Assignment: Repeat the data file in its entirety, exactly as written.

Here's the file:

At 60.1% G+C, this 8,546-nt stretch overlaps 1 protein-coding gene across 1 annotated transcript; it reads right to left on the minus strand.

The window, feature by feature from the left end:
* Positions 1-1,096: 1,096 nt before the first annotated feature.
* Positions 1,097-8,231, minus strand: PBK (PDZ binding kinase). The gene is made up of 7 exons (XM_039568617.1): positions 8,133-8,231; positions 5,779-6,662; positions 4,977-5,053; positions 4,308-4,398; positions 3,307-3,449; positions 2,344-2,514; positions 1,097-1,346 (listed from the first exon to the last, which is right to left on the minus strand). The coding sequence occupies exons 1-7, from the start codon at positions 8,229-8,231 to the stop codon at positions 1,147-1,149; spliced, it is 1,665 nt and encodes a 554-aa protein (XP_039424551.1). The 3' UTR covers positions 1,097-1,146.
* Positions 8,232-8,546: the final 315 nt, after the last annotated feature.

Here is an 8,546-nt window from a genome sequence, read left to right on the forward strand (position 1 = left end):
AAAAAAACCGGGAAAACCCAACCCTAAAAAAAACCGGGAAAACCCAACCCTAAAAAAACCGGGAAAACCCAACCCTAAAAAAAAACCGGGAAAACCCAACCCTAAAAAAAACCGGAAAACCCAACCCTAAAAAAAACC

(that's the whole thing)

At 60.1% G+C, this 8,546-nt stretch overlaps 1 protein-coding gene across 1 annotated transcript; it reads right to left on the minus strand.

The window, feature by feature from the left end:
* Positions 1-1,096: 1,096 nt before the first annotated feature.
* Positions 1,097-8,231, minus strand: PBK (PDZ binding kinase). The gene is made up of 7 exons (XM_039568617.1): positions 8,133-8,231; positions 5,779-6,662; positions 4,977-5,053; positions 4,308-4,398; positions 3,307-3,449; positions 2,344-2,514; positions 1,097-1,346 (listed from the first exon to the last, which is right to left on the minus strand). The coding sequence occupies exons 1-7, from the start codon at positions 8,229-8,231 to the stop codon at positions 1,147-1,149; spliced, it is 1,665 nt and encodes a 554-aa protein (XP_039424551.1). The 3' UTR covers positions 1,097-1,146.
* Positions 8,232-8,546: the final 315 nt, after the last annotated feature.

Here is an 8,546-nt window from a genome sequence, read left to right on the forward strand (position 1 = left end):
AAAAAAACCGGGAAAACCCAACCCTAAAAAAAACCGGGAAAACCCAACCCTAAAAAAACCGGGAAAACCCAACCCTAAAAAAAAACCGGGAAAACCCAACCCTAAAAAAAACCGGAAAACCCAACCCTAAAAAAAACC